In the climate debate, which side are you on? Do you think climate change is the most urgent crisis facing mankind requiring almost unlimited spending? Or that it’s all a hoax, dreamt up to justify socialism, and nothing is happening anyway?Because those are the only two options, apparently. I know this from bitter experience. Every time I argue for a lukewarm “third way” — that climate change is real but slow, partly man-made but also susceptible to natural factors, and might be dangerous but more likely will not be — I am attacked from both sides. I get e-mails saying the greenhouse theory is bunk and an ice age is on the way; and others from guardians of the flame calling me a “denier”.
Yet read between the lines of yesterday’s report from the Intergovernmental Panel on Climate Change (IPCC) and you see that even its authors are tiptoeing towards the moderate middle. They now admit there has been at least a 15-year standstill in temperatures, which they did not predict and cannot explain, something sceptics were denounced for claiming only two years ago. They concede, through gritted teeth, that over three decades, warming has been much slower than predicted. They have lowered their estimate of “transient” climate sensitivity, which tells you roughly how much the temperature will rise towards the end of this century, to 1-2.5C, up to a half of which has already happened.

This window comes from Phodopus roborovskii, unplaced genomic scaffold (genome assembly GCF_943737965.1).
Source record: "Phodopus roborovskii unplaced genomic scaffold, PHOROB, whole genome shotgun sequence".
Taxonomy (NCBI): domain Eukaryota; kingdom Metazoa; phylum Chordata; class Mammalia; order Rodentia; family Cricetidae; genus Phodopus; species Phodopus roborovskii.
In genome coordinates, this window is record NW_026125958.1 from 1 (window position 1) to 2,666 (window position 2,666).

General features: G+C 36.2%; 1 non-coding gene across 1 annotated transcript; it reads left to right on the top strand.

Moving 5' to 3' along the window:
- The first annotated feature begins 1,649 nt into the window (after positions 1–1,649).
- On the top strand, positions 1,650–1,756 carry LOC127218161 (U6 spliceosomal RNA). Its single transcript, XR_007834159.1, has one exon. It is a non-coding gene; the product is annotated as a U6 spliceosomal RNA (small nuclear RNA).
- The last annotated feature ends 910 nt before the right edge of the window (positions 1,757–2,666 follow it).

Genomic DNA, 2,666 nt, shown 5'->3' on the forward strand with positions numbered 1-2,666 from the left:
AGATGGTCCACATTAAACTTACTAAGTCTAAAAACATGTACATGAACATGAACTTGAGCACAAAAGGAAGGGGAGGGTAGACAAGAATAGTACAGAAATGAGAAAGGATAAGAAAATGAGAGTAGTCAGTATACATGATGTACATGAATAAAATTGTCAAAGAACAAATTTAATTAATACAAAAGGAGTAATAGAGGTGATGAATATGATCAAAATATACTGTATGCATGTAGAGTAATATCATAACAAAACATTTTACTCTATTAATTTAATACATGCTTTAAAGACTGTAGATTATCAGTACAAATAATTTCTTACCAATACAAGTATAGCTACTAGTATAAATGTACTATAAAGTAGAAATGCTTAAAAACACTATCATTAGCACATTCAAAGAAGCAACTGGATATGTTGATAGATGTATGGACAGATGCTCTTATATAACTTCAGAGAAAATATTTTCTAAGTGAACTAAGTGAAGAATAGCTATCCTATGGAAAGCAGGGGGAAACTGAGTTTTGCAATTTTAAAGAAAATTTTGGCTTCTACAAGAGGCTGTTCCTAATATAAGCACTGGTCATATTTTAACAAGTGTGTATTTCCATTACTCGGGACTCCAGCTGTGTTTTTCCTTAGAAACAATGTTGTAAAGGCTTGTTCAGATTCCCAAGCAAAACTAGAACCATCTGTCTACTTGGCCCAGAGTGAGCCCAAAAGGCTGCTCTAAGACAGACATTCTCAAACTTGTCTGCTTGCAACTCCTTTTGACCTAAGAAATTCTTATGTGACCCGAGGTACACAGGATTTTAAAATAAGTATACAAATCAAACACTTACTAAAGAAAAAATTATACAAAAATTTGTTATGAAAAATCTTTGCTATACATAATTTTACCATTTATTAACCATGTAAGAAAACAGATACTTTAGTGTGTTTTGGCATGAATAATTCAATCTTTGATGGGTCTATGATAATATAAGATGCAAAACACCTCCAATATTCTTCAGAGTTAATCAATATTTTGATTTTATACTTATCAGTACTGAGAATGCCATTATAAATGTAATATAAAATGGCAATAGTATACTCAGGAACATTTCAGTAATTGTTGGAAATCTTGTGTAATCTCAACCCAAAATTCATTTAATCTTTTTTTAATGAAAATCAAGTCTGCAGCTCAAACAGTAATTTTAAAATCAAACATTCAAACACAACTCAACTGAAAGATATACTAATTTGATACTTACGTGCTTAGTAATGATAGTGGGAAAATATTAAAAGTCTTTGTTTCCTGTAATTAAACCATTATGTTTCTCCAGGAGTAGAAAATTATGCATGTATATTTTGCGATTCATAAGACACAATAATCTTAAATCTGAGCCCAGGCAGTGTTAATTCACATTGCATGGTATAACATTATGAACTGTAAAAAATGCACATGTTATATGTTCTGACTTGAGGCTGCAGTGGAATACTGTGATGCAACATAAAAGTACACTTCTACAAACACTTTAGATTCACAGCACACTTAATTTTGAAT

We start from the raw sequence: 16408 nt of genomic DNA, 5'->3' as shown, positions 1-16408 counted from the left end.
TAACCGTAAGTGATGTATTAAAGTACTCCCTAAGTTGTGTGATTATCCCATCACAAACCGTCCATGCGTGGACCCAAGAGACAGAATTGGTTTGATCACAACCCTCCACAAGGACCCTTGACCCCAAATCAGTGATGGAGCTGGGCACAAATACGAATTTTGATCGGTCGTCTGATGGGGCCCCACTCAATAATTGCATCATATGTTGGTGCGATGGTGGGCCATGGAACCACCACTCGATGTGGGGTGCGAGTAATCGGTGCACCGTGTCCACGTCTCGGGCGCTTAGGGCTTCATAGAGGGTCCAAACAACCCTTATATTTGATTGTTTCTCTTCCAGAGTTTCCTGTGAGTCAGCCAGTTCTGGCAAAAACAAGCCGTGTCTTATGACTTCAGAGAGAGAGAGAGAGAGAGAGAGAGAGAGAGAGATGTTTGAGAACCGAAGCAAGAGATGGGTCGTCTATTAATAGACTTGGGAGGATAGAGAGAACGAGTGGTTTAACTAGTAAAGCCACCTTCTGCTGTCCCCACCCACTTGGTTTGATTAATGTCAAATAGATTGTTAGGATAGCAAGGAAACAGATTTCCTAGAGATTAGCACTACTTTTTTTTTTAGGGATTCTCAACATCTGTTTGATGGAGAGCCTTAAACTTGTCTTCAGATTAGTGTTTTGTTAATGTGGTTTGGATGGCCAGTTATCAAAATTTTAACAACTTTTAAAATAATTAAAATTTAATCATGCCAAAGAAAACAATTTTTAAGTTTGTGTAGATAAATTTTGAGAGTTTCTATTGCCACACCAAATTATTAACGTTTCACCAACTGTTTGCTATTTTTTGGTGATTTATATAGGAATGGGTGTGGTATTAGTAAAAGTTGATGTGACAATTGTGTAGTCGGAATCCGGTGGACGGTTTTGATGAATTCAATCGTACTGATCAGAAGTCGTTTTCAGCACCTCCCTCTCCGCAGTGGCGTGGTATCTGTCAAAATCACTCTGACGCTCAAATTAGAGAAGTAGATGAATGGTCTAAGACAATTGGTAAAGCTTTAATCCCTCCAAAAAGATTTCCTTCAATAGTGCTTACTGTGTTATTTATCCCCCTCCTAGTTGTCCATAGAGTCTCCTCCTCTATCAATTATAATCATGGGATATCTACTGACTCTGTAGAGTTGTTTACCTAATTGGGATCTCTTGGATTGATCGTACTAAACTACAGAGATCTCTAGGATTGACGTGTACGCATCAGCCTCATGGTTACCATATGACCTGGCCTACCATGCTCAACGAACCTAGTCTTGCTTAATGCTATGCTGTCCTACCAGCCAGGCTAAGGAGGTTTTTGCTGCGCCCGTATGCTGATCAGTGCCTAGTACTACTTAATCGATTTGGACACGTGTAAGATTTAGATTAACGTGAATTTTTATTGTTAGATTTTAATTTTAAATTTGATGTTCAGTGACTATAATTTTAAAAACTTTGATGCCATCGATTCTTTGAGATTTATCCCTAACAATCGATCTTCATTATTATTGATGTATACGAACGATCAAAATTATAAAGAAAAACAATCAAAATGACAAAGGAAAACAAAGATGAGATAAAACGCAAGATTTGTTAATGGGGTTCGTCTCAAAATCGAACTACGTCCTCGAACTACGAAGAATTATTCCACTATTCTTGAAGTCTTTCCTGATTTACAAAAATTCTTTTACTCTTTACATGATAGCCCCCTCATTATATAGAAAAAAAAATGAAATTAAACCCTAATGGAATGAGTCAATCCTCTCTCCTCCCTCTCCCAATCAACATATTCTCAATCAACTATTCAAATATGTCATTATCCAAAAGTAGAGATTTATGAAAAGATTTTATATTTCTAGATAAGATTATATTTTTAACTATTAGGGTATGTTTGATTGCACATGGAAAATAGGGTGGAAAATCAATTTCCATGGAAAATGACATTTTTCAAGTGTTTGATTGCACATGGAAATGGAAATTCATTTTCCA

They concede that sea level is rising at about one foot a century and showing no sign of acceleration. They admit there has been no measurable change in the frequency or severity of droughts, floods and storms. They are no longer predicting millions of climate refugees in the near future. They have had to give up on malaria getting worse, Antarctic ice caps collapsing, or a big methane burp from the Arctic (Lord Stern, who still talks about refugees, methane and ice caps, has obviously not got the memo). Talk of tipping points is gone.